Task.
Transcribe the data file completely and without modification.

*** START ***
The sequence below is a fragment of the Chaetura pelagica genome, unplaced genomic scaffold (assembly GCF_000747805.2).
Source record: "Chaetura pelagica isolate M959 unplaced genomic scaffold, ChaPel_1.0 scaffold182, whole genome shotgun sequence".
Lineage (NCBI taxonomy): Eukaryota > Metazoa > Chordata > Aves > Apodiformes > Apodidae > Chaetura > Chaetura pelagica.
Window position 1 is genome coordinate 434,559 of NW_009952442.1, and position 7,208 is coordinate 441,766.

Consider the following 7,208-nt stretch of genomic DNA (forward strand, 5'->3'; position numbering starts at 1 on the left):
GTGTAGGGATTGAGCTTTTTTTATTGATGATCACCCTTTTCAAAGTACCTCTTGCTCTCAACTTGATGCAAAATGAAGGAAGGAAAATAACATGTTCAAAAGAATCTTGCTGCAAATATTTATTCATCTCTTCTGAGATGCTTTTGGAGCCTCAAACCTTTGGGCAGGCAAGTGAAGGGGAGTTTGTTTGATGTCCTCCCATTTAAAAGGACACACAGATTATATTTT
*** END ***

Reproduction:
The sequence below is a fragment of the Chaetura pelagica genome, unplaced genomic scaffold (assembly GCF_000747805.2).
Source record: "Chaetura pelagica isolate M959 unplaced genomic scaffold, ChaPel_1.0 scaffold182, whole genome shotgun sequence".
Lineage (NCBI taxonomy): Eukaryota > Metazoa > Chordata > Aves > Apodiformes > Apodidae > Chaetura > Chaetura pelagica.
Window position 1 is genome coordinate 434,559 of NW_009952442.1, and position 7,208 is coordinate 441,766.

Consider the following 7,208-nt stretch of genomic DNA (forward strand, 5'->3'; position numbering starts at 1 on the left):
GTGTAGGGATTGAGCTTTTTTTATTGATGATCACCCTTTTCAAAGTACCTCTTGCTCTCAACTTGATGCAAAATGAAGGAAGGAAAATAACATGTTCAAAAGAATCTTGCTGCAAATATTTATTCATCTCTTCTGAGATGCTTTTGGAGCCTCAAACCTTTGGGCAGGCAAGTGAAGGGGAGTTTGTTTGATGTCCTCCCATTTAAAAGGACACACAGATTATATTTT